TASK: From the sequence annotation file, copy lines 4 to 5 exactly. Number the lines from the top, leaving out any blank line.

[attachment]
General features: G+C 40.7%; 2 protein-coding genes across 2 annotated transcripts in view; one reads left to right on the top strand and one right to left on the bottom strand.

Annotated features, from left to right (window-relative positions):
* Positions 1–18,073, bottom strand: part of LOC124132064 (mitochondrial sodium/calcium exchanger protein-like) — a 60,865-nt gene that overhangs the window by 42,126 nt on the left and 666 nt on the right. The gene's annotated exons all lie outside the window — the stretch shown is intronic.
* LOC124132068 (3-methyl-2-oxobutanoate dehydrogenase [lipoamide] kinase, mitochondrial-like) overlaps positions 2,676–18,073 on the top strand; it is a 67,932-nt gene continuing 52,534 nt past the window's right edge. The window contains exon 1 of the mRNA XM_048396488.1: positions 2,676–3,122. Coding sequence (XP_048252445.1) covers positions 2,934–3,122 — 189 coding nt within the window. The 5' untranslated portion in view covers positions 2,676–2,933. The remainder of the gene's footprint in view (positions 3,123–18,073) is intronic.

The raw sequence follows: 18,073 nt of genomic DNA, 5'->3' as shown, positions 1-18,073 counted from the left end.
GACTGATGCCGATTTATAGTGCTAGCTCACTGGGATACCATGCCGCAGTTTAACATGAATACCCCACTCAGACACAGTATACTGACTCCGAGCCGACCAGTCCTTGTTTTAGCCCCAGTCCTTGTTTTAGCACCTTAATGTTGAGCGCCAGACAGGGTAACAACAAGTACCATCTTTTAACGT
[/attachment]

* LOC124132068 (3-methyl-2-oxobutanoate dehydrogenase [lipoamide] kinase, mitochondrial-like) overlaps positions 2,676–18,073 on the top strand; it is a 67,932-nt gene continuing 52,534 nt past the window's right edge. The window contains exon 1 of the mRNA XM_048396488.1: positions 2,676–3,122. Coding sequence (XP_048252445.1) covers positions 2,934–3,122 — 189 coding nt within the window. The 5' untranslated portion in view covers positions 2,676–2,933. The remainder of the gene's footprint in view (positions 3,123–18,073) is intronic.

The raw sequence follows: 18,073 nt of genomic DNA, 5'->3' as shown, positions 1-18,073 counted from the left end.